The IMF issued an ominous warning last week about the rapid slowdown in global growth and the growing threat of an emerging market debt crisis. The fear is that the global slowdown, combined with soaring inflation and rising interest rates, could hit the poorest and most indebted countries particularly hard, causing a drop in foreign investment and lowering their currencies.
Emerging markets already facing over-indebtedness would then be vulnerable to broader economic and social crises – compounded by emergency budget cuts – leading to the kind of food and electricity shortages, social unrest and political collapse that the currently observed in Sri Lanka.
Haven’t we heard this before?
Fears of an immediate debt crisis surfaced at the onset of the coronavirus pandemic in early 2020, David Lubin, head of emerging markets economics at Citi, told the Financial Times. But in the short term, those worries turned out to be overblown.
First, the dramatic easing of monetary policy by the US Federal Reserve and other major central banks has supported global risk appetite and kept capital markets open to emerging market borrowers. Second, massive fiscal stimulus from policymakers helped generate a surge in global trade. Third, says Lubin, the IMF has supported the financial stability of developing countries with emergency funds. Now, however, that relatively benign image has changed dramatically.
Even before the war in Ukraine introduced new threats to the global economy, the combination of tighter US monetary policy and a sharp decline in global trade growth was beginning to hamper the ability of low-income countries income to raise dollars. In 2013, the mere hint from the US Federal Reserve that it would reduce quantitative easing was enough to drive money out of emerging markets. What might happen now in the event of a significant unwinding of the Fed’s balance sheet remains to be seen – but the outlook is “gloomy”, says the FT.
The war in Europe has hit emerging markets with a “triple whammy”, according to The Economist. The first blow is the potential for a near-term drying up of liquidity – and a broader “flight to safety” that raises the cost of borrowing in emerging markets and increases debt burdens. The second is the broader macroeconomic picture of weaker growth and food and energy price shocks. The third is the likelihood of a long-term change in willingness to lend to high-risk sovereigns.
Russia’s war – and the West’s “shocking and terrifying financial and economic response” – are another jolt to a global economy that has recently weathered trade wars, a pandemic, chain disruptions supply chain and an increasingly unpredictable political environment. All of this could mean a permanent reassessment of how to price geopolitical risk, raising the cost of funding for emerging markets.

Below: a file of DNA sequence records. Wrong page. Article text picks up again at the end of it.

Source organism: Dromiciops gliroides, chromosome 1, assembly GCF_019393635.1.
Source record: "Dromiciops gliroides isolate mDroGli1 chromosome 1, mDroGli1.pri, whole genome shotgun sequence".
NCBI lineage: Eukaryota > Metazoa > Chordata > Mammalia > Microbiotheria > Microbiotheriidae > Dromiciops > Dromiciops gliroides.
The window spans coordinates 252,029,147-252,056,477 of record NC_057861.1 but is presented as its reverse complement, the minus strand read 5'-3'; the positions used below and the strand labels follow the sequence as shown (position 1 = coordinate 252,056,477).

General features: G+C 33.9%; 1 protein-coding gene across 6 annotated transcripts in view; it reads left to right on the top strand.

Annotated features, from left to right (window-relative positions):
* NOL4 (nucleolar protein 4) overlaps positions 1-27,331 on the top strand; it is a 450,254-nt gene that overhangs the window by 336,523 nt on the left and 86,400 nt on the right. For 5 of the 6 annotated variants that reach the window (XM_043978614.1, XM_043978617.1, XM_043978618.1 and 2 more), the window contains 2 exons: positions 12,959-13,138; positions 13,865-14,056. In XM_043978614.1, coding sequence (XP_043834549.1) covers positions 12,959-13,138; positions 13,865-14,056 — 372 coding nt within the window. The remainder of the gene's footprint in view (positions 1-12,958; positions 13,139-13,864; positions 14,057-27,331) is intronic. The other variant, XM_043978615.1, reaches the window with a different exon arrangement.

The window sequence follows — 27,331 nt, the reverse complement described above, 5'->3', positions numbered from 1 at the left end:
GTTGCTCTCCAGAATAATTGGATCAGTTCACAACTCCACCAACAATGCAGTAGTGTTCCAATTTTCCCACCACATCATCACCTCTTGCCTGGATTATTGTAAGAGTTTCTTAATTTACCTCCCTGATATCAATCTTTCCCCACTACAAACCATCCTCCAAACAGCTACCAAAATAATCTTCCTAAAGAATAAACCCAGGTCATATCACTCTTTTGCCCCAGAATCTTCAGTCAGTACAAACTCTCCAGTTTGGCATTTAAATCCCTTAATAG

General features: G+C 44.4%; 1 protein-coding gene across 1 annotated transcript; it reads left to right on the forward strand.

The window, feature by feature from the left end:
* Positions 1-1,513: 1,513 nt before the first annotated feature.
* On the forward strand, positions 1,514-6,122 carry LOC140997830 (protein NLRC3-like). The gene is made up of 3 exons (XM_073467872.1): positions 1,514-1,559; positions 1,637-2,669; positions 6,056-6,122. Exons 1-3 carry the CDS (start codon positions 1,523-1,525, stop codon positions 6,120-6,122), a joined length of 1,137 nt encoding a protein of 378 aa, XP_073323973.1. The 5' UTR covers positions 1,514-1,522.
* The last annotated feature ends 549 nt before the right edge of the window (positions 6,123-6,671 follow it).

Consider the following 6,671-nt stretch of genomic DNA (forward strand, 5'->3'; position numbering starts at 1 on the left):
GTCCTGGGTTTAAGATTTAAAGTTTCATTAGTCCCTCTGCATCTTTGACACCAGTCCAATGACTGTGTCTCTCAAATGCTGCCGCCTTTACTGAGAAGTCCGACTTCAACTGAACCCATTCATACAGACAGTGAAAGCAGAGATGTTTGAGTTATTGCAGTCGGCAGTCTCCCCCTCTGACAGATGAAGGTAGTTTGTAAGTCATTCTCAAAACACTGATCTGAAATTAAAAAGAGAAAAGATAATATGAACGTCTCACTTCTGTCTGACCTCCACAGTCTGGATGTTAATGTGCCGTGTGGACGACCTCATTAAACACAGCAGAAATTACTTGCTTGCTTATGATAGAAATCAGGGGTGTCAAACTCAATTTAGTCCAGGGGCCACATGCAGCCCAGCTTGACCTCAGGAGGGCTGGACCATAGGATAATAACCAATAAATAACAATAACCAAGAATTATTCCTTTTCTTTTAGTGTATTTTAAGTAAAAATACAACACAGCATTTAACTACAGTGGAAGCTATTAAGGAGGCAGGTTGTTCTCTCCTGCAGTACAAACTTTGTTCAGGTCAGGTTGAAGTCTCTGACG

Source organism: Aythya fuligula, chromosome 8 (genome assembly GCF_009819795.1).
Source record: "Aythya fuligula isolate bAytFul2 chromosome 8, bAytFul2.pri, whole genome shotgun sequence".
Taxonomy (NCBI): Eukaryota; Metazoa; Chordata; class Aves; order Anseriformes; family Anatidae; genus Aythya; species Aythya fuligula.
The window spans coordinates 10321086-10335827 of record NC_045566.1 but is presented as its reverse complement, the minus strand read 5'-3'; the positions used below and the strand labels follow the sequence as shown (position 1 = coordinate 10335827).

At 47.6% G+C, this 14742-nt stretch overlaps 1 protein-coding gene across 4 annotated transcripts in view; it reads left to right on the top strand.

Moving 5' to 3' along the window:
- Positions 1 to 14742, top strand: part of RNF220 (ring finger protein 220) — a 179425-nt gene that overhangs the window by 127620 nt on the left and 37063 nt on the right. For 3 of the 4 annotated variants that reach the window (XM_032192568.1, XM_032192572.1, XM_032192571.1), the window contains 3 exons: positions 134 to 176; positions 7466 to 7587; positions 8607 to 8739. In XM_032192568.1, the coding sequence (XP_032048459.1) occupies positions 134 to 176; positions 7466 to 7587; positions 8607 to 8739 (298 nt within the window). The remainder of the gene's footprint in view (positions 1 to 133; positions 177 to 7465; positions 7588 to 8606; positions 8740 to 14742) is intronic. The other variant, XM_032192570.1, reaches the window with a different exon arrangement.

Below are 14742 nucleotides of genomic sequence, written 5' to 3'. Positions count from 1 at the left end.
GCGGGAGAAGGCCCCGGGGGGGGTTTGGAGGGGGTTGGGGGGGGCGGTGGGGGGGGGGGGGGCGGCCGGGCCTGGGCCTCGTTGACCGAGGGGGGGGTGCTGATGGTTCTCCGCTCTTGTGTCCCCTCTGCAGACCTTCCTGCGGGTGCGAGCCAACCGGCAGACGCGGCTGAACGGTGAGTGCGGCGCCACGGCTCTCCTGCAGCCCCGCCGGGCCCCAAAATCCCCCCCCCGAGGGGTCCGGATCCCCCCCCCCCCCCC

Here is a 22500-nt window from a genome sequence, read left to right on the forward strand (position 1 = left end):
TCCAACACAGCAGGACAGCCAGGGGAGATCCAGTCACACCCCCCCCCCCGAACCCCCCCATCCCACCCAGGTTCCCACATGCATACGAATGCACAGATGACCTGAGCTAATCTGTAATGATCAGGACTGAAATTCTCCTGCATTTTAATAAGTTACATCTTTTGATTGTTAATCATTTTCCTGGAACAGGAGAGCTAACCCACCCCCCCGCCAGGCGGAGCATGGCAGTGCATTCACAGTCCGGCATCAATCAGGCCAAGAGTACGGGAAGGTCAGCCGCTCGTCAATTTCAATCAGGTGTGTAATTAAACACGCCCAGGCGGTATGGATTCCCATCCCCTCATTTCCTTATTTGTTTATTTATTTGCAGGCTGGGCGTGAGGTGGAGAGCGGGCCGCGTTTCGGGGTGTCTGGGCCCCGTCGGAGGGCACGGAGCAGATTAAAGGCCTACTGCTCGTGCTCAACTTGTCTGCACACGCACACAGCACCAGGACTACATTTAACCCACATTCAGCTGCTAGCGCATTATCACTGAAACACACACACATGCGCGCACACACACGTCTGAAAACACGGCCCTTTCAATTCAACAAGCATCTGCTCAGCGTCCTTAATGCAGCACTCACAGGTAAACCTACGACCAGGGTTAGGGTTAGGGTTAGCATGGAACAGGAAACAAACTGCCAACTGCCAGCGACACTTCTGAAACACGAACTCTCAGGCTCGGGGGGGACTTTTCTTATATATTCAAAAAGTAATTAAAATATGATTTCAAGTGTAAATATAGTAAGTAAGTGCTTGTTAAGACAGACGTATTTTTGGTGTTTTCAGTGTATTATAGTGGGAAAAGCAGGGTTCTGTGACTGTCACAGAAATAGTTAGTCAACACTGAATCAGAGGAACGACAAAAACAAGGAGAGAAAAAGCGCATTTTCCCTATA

How much money is at risk?
According to the Washington DC-based Institute of International Finance, emerging market bonds and loans maturing by the end of next year total around $9 billion. Compared to the emerging market debt crises of the 1990s, far more debt is denominated in local currency and fewer exchange rates are pegged rigidly to the dollar, reducing risk. But even though about 85% of that debt is in local currency, more than $1 billion is directly exposed to rising U.S. rates, says Reuters’ Jamie McGeever. Total public debt in emerging markets stands at around 66% of GDP, according to the IMF, nearly doubling since 2008. “This debt explosion could only be paid off because global rates have crashed to virtually zero. after the 2008 crisis”. As they rise, it will not.
How bad are things already?
According to the IMF, the number of low-income countries near or close to the level of debt distress has doubled, from 30% in 2015 to 60% today. The war in Ukraine, which began in late February, has created “a crisis on top of a crisis”, says Kristalina Georgieva, managing director of the fund, with many issuers hit by capital outflows and bond yields well above levels before the pandemic.
What makes the situation “particularly worrying”, says Simon Nixon in The Times, is “the absence of any proven mechanism for restructuring sovereign debt”. This is bound to be necessary (and has already been requested by Chad, Ethiopia and Zambia) as conditions deteriorate and pressure on governments increases. The whole issue is complicated by big changes in who does the lending.
Today, the Paris Club of rich creditor countries represents about 11% of the external debt of emerging countries, against 28% in 2006. China’s share has increased from 2% to 18%, and the share sold to investors private increased from 3% to 11%. All of this makes debt restructuring “a much more complex matter.”
Why is it more complex?
Because the range of lenders is more fragmented and trust is rare. China, which has “made debt diplomacy a core feature of its global assertiveness, has made it clear that it has little interest in cooperating with other lenders.” And although the G20 agreed on a new framework for restructuring the debt of low-income countries in 2020, its impact has been marginal.
From March 2020 to December 2021, the G20’s “debt service suspension initiative” suspended a total of $10.3 billion, while in the first year of the pandemic alone, countries low-income people have accumulated a total debt of $860 billion, according to World Bank figures. The reason this is so important, says Nixon, is that an emerging-market debt crisis could easily widen – similarly to the eurozone crisis – into a banking, financial and economic crisis. wider.
The stakes are high – and the pressure is strong for the wealthiest countries to work together to solve the problem. “The alternative is hardly worth considering.”
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